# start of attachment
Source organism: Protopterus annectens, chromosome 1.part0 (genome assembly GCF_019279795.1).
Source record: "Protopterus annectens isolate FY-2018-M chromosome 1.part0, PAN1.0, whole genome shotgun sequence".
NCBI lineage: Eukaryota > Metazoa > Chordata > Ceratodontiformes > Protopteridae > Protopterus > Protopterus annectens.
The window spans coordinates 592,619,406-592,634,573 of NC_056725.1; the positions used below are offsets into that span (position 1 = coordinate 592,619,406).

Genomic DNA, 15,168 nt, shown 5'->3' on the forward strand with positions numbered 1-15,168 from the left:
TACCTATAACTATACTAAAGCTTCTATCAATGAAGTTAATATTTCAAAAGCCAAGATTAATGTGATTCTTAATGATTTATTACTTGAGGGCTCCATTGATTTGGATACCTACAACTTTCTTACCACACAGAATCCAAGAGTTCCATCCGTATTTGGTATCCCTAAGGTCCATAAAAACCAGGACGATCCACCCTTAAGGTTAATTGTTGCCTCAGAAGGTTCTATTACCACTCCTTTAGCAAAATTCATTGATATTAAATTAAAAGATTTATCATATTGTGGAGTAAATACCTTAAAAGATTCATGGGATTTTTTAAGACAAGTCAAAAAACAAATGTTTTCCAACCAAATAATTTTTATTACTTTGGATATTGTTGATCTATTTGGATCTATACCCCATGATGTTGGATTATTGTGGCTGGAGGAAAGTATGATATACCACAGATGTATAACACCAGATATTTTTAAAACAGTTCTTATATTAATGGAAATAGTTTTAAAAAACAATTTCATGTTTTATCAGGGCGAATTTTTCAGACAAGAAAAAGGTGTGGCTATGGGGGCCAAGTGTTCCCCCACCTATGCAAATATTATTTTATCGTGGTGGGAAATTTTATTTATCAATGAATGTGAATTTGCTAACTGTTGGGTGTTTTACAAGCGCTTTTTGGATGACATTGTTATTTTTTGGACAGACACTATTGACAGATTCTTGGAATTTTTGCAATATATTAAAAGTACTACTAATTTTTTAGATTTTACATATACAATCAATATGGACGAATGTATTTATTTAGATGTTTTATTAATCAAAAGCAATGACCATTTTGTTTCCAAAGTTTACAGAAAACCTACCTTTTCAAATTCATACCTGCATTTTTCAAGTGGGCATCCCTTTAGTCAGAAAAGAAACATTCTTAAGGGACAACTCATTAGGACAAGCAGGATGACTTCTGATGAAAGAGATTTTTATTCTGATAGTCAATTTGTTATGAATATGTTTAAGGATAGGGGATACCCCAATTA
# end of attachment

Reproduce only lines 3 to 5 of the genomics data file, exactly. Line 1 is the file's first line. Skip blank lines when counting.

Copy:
NCBI lineage: Eukaryota > Metazoa > Chordata > Ceratodontiformes > Protopteridae > Protopterus > Protopterus annectens.
The window spans coordinates 592,619,406-592,634,573 of NC_056725.1; the positions used below are offsets into that span (position 1 = coordinate 592,619,406).

Genomic DNA, 15,168 nt, shown 5'->3' on the forward strand with positions numbered 1-15,168 from the left: